Login Register
 °

South West women facing delays in disease's diagnosis

By Western Morning News  |  Posted: January 23, 2013

Mary Chamberlain, left, with Newton Abbot MP Anne Marie Morris at the Target Ovarian Cancer launch

Mary Chamberlain, left, with Newton Abbot MP Anne Marie Morris at the Target Ovarian Cancer launch

Comments (6)

A Devon woman who was diagnosed late with ovarian cancer is backing a campaign to reduce delays in spotting the disease in women across the South West.

Mary Chamberlain spoke yesterday, the day before data on delays in diagnosis was due to be published as part of Target Ovarian Cancer's Pathfinder Study, launched at the House of Commons.

Experts agree early diagnosis is essential to surviving the disease.

But according to the study, failure to spot the condition early in the South West is cutting women's lives short.

It said some of the 601 women found to be suffering from the disease in the region each year face delays.

Mrs Chamberlain, 60, of Newton Abbot, said after initially being misdiagnosed her GP became suspicious enough to send her to his gynaecology surgery for a full check-up.

She said: "I then went to A&E, but the cancer was already at stage three by the time I was diagnosed. It has been a frightening time for me and my husband especially as the cancer has now returned twice more, but I am in remission at the moment.

"For too many, a delay means their cancer has already spread, and treatment is difficult."

Annwen Jones, chief executive of Target Ovarian Cancer, said: "Some 32% of women are diagnosed in A&E. 75% of women are diagnosed once the cancer has spread.

"This is unacceptable."

Read more from Exeter Express and Echo

Do you have something to say? Leave your comment here...

max 4000 characters

6 comments

  • omnivore23  |  January 24 2013, 11:36AM

    Imagine my surprise.

  • SidneyNuff  |  January 24 2013, 1:30AM

    Don't worry omni, widening the net isn't a problem. I'm already working on it.

    |   -2
  • omnivore23  |  January 23 2013, 2:45PM

    You know what Sidney - I actually agree with your thoughts about the problems of paying ICB or any other benefit to people who are potentially able to work but have no intention of doing so. However - when you use phrases like: "the public sector like to counsel these people and treat them on the NHS" (right - the people that I know who work in A and E and for the ambulance service just LOVE dealing with aggressive drunk people - and revolving door addicts - it makes their day) and "the NHS is far too busy treating drug addicts and alcoholics" (wheras in fact, the issues are more about failure at GP level than about funding issues) .........When you come out with these kind of highly pejorative and frequently untrue statements you damage your own argument, and reveal more than you would like about the values that lie behind your postings to this site, which seem to be more about a general misanthropy rather than a desire to see anything constructive done about the issues you claim to care about. Even if they stopped benefits to drug users (which they are starting to do from this Autumn) deported all "druggies", kicked out all the "dossiers", stopped poor people going on the beach, banned the labour party, sacked all public sector employees, ended all state benefits for those who refuse to pick up dog poo, and took away wheelchairs from anyone able to crawl, then you would need to find some other target upon which to project your spite.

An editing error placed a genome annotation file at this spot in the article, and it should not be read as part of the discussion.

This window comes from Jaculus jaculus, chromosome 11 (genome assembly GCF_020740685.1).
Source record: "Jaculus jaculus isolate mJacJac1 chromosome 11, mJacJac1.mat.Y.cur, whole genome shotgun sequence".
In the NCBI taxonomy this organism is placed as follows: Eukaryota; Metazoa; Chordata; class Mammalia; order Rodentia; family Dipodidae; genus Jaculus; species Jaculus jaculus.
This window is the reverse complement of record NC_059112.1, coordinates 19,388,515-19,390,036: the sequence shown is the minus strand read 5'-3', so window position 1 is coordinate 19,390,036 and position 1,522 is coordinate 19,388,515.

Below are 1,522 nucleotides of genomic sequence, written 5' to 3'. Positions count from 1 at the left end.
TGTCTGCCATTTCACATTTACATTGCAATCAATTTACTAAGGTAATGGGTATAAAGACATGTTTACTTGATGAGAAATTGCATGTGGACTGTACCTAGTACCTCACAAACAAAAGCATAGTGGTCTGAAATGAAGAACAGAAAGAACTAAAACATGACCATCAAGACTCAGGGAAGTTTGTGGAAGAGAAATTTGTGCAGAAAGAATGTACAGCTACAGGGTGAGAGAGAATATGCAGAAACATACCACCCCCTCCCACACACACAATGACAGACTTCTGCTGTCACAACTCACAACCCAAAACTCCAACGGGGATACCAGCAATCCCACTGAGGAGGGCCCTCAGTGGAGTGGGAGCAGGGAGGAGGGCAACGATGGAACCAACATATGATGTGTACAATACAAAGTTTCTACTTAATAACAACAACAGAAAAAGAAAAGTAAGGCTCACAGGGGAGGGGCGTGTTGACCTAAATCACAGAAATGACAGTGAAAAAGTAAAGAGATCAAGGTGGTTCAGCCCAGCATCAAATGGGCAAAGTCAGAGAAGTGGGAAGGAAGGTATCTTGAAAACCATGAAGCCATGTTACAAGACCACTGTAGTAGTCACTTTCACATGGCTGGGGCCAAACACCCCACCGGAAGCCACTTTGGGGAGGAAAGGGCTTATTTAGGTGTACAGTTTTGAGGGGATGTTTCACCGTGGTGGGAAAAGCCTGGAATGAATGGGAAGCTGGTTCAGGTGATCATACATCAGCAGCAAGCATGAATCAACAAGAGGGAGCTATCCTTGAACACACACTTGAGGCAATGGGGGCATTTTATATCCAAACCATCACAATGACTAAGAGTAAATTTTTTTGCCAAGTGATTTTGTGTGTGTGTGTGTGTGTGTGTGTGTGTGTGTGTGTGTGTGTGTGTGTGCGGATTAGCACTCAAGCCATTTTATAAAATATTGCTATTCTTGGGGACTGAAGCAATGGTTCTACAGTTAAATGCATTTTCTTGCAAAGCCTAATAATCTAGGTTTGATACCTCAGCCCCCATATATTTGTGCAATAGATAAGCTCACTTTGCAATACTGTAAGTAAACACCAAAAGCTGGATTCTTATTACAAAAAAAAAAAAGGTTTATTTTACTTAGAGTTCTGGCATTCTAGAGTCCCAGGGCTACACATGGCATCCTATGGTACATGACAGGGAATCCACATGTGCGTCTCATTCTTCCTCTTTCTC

|   5
  • SidneyNuff  |  January 23 2013, 1:23PM

    No one has said that the Labour government introduced incapacity benefit. Incapacity benefits are an excellent idea and as you point out they were introduced by the Tories (so not quite the nasty party that the left wing liberals like to portray) however as usual with socialists in power they soon become available to those who drink too much beer and take too many drugs. When social housing was introduced, it was a good idea, you had to look after it and you had a social contract. Then Labour decided it was better giving it to immigrants, dossers, addicts, etc.Have you been anywhere near a council estate lately, no I thought not, wise choice. Incapacity benefits for genuine cases = a good idea. Incapacity benefits for drug addicts and alcoholics = don't make me laugh, any idea what thr first thing they spend this money on will be!

    |   1
  • omnivore23  |  January 23 2013, 12:16PM

    I do so admire your ability to turn any story into a rant against the usual suspects (drug users, people on benefits, public sector workers, socialists). But Socialist Utopia? Really? The last labour government did little to tackle the issues around Incapacity benefit - BUT - it was introduced in 1971 under Heath and saw its biggest expansion by far in the 1980's under that well-known socialist Margaret Thatcher. So Im afraid on this occasion Sidney - your attempt to pin the blame for delays in diagnosing cancer on your usual suspects is filed under what my nephew might call EPIC FAIL.

    |   2
  • SidneyNuff  |  January 23 2013, 10:46AM

    The NHS is far too busy treating drug addicts and alcoholics with their self inflicted diseases. The public sector like to encourage these people with extra payments in incapacity benefits. The public sector then like to counsel these people and treat them on the NHS. It means continous employment for public sector workers. Tax payers with real illnesses are put to the back of the queue. Welcome to benefits Britain. It's a socialist utopia.

      YOUR COMMENTS AWAITING MODERATION

       
       
       

      MORE NEWS HEADLINES